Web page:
7. Join a “mastermind group” with other HR executives. These groups support each other, challenge each other, and put your feet to the fire. All the successful executives I know are in mastermind groups. I ran a group for senior HR executives because they realized that had a personal need for it. If you’re an HR That Works Member and would like to start such a group, e-mail me, and I’d be happy to send you a whole protocol and process that will help you get started.
  8. Distribute the Employee Compliance Survey. This is the single most powerful compliance form ever designed. Plaintiff’s lawyers don’t want you using it because it can cut the amount of employment law litigation in half. Because I no longer litigate, I have no qualms about making sure you use this powerful document. I don’t know of a single company using this tool that has suffered an employment verdict. An attorney from Tennessee told me that his client had won a summary judgment using the form; I also had a call from a company in Fort Lauderdale who said that after employees wrote “Fifth Amendment” across the form they did an investigation and found a serious sexual harassment situation that was about to evolve into an employee lawsuit. I would suggest distributing the form twice a year.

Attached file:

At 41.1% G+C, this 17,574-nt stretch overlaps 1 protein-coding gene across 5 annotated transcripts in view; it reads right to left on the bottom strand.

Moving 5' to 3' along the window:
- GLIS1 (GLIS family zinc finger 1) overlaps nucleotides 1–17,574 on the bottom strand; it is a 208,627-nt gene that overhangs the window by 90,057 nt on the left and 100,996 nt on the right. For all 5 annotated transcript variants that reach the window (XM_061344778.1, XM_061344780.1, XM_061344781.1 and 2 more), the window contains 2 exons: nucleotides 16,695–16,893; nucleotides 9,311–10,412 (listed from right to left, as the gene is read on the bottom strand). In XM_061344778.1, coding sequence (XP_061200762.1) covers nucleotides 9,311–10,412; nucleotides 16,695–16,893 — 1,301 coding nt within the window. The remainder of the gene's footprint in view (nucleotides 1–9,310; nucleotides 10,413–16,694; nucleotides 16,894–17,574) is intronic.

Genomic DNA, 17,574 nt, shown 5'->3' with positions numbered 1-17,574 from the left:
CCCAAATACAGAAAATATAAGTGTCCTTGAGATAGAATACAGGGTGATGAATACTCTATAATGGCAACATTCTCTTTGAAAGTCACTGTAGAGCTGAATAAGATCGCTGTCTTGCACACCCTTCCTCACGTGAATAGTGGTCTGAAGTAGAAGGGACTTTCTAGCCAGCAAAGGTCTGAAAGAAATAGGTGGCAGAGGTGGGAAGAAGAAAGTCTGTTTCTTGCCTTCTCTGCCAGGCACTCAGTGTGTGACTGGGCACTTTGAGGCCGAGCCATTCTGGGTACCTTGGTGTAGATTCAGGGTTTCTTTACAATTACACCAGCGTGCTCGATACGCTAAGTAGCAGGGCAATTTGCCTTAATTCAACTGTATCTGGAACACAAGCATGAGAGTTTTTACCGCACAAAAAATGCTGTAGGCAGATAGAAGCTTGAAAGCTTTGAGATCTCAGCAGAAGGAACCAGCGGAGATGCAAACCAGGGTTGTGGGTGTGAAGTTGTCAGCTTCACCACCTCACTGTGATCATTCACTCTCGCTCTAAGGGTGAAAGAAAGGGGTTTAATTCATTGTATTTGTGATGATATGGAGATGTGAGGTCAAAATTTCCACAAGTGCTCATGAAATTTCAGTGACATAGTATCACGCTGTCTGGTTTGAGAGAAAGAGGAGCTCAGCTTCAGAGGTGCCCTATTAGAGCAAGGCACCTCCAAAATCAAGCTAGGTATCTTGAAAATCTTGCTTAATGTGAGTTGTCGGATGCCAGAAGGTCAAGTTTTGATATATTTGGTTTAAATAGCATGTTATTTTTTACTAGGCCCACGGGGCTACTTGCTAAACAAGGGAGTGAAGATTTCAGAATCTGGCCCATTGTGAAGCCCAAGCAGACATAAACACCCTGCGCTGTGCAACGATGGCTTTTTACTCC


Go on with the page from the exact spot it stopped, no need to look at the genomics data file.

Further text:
9. Run your numbers in the HR That Works Cost Calculator by clicking here. I’d encourage you to watch my explanatory video first. These numbers will help you identify your HR story from a bottom-line perspective, and provide all the ammunition you need to liberate some of your time so you can do a better job of working on HR – not just in HR.